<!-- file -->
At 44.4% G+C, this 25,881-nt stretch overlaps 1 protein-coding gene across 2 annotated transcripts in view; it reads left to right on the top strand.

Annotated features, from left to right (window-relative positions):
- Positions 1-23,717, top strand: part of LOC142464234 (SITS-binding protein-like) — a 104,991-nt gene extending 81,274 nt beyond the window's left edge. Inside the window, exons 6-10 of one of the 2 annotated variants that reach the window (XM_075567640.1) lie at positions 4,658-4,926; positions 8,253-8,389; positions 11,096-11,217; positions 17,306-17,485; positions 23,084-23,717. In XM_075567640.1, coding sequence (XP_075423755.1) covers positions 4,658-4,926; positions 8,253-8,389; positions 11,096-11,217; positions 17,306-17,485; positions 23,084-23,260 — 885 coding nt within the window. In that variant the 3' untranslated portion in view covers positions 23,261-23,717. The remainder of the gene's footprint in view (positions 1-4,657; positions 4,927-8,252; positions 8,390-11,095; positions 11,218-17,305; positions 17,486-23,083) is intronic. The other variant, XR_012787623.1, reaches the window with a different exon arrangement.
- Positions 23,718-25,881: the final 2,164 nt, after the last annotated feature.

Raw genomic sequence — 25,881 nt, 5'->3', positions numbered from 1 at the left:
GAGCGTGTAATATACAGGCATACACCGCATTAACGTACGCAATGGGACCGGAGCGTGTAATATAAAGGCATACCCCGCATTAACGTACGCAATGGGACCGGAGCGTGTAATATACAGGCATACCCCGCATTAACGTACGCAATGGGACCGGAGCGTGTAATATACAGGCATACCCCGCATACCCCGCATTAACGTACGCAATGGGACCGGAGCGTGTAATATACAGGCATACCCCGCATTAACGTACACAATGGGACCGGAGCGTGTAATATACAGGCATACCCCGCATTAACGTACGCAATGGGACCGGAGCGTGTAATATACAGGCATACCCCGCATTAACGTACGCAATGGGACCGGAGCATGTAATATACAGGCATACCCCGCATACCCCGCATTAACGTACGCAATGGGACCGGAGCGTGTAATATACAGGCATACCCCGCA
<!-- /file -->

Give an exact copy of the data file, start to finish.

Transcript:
At 44.4% G+C, this 25,881-nt stretch overlaps 1 protein-coding gene across 2 annotated transcripts in view; it reads left to right on the top strand.

Annotated features, from left to right (window-relative positions):
- Positions 1-23,717, top strand: part of LOC142464234 (SITS-binding protein-like) — a 104,991-nt gene extending 81,274 nt beyond the window's left edge. Inside the window, exons 6-10 of one of the 2 annotated variants that reach the window (XM_075567640.1) lie at positions 4,658-4,926; positions 8,253-8,389; positions 11,096-11,217; positions 17,306-17,485; positions 23,084-23,717. In XM_075567640.1, coding sequence (XP_075423755.1) covers positions 4,658-4,926; positions 8,253-8,389; positions 11,096-11,217; positions 17,306-17,485; positions 23,084-23,260 — 885 coding nt within the window. In that variant the 3' untranslated portion in view covers positions 23,261-23,717. The remainder of the gene's footprint in view (positions 1-4,657; positions 4,927-8,252; positions 8,390-11,095; positions 11,218-17,305; positions 17,486-23,083) is intronic. The other variant, XR_012787623.1, reaches the window with a different exon arrangement.
- Positions 23,718-25,881: the final 2,164 nt, after the last annotated feature.

Raw genomic sequence — 25,881 nt, 5'->3', positions numbered from 1 at the left:
GAGCGTGTAATATACAGGCATACACCGCATTAACGTACGCAATGGGACCGGAGCGTGTAATATAAAGGCATACCCCGCATTAACGTACGCAATGGGACCGGAGCGTGTAATATACAGGCATACCCCGCATTAACGTACGCAATGGGACCGGAGCGTGTAATATACAGGCATACCCCGCATACCCCGCATTAACGTACGCAATGGGACCGGAGCGTGTAATATACAGGCATACCCCGCATTAACGTACACAATGGGACCGGAGCGTGTAATATACAGGCATACCCCGCATTAACGTACGCAATGGGACCGGAGCGTGTAATATACAGGCATACCCCGCATTAACGTACGCAATGGGACCGGAGCATGTAATATACAGGCATACCCCGCATACCCCGCATTAACGTACGCAATGGGACCGGAGCGTGTAATATACAGGCATACCCCGCA